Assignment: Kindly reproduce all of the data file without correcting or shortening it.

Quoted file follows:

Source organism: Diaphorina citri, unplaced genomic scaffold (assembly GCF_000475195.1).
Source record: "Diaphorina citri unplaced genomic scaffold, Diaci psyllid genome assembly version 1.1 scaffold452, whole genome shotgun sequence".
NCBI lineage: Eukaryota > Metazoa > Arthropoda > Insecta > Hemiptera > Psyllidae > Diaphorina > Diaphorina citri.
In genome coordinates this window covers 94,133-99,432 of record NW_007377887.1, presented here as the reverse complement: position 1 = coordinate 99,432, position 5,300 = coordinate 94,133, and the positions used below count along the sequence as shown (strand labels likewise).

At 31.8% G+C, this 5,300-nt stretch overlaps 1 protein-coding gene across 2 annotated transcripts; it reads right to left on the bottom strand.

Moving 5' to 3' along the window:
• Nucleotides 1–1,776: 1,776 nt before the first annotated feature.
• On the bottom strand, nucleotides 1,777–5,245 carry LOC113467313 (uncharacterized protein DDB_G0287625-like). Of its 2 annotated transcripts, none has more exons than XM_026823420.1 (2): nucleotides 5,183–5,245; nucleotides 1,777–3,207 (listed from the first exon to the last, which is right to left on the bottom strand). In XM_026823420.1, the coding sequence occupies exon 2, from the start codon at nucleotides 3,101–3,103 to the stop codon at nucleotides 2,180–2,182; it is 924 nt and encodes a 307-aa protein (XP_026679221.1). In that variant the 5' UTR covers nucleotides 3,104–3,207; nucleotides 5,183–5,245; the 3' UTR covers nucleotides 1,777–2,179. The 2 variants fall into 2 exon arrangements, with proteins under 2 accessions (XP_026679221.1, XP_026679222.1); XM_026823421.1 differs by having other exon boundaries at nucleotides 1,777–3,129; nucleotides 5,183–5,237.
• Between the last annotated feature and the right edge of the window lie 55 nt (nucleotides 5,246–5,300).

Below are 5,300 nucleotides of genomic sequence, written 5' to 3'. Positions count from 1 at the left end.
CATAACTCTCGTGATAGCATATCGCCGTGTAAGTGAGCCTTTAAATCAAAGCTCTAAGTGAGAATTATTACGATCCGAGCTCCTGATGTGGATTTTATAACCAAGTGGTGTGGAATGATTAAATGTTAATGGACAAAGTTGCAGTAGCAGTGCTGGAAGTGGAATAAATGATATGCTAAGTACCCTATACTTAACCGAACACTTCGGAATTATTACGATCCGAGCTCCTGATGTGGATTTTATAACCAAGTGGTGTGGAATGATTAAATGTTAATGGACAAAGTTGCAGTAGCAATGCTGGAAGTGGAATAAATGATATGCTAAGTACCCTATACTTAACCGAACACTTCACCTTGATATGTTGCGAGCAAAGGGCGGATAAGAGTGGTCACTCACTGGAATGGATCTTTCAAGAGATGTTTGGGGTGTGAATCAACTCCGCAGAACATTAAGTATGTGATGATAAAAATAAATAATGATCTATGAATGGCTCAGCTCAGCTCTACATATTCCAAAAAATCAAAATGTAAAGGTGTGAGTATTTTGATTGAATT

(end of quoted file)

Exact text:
Source organism: Diaphorina citri, unplaced genomic scaffold (assembly GCF_000475195.1).
Source record: "Diaphorina citri unplaced genomic scaffold, Diaci psyllid genome assembly version 1.1 scaffold452, whole genome shotgun sequence".
NCBI lineage: Eukaryota > Metazoa > Arthropoda > Insecta > Hemiptera > Psyllidae > Diaphorina > Diaphorina citri.
In genome coordinates this window covers 94,133-99,432 of record NW_007377887.1, presented here as the reverse complement: position 1 = coordinate 99,432, position 5,300 = coordinate 94,133, and the positions used below count along the sequence as shown (strand labels likewise).

At 31.8% G+C, this 5,300-nt stretch overlaps 1 protein-coding gene across 2 annotated transcripts; it reads right to left on the bottom strand.

Moving 5' to 3' along the window:
• Nucleotides 1–1,776: 1,776 nt before the first annotated feature.
• On the bottom strand, nucleotides 1,777–5,245 carry LOC113467313 (uncharacterized protein DDB_G0287625-like). Of its 2 annotated transcripts, none has more exons than XM_026823420.1 (2): nucleotides 5,183–5,245; nucleotides 1,777–3,207 (listed from the first exon to the last, which is right to left on the bottom strand). In XM_026823420.1, the coding sequence occupies exon 2, from the start codon at nucleotides 3,101–3,103 to the stop codon at nucleotides 2,180–2,182; it is 924 nt and encodes a 307-aa protein (XP_026679221.1). In that variant the 5' UTR covers nucleotides 3,104–3,207; nucleotides 5,183–5,245; the 3' UTR covers nucleotides 1,777–2,179. The 2 variants fall into 2 exon arrangements, with proteins under 2 accessions (XP_026679221.1, XP_026679222.1); XM_026823421.1 differs by having other exon boundaries at nucleotides 1,777–3,129; nucleotides 5,183–5,237.
• Between the last annotated feature and the right edge of the window lie 55 nt (nucleotides 5,246–5,300).

Below are 5,300 nucleotides of genomic sequence, written 5' to 3'. Positions count from 1 at the left end.
CATAACTCTCGTGATAGCATATCGCCGTGTAAGTGAGCCTTTAAATCAAAGCTCTAAGTGAGAATTATTACGATCCGAGCTCCTGATGTGGATTTTATAACCAAGTGGTGTGGAATGATTAAATGTTAATGGACAAAGTTGCAGTAGCAGTGCTGGAAGTGGAATAAATGATATGCTAAGTACCCTATACTTAACCGAACACTTCGGAATTATTACGATCCGAGCTCCTGATGTGGATTTTATAACCAAGTGGTGTGGAATGATTAAATGTTAATGGACAAAGTTGCAGTAGCAATGCTGGAAGTGGAATAAATGATATGCTAAGTACCCTATACTTAACCGAACACTTCACCTTGATATGTTGCGAGCAAAGGGCGGATAAGAGTGGTCACTCACTGGAATGGATCTTTCAAGAGATGTTTGGGGTGTGAATCAACTCCGCAGAACATTAAGTATGTGATGATAAAAATAAATAATGATCTATGAATGGCTCAGCTCAGCTCTACATATTCCAAAAAATCAAAATGTAAAGGTGTGAGTATTTTGATTGAATT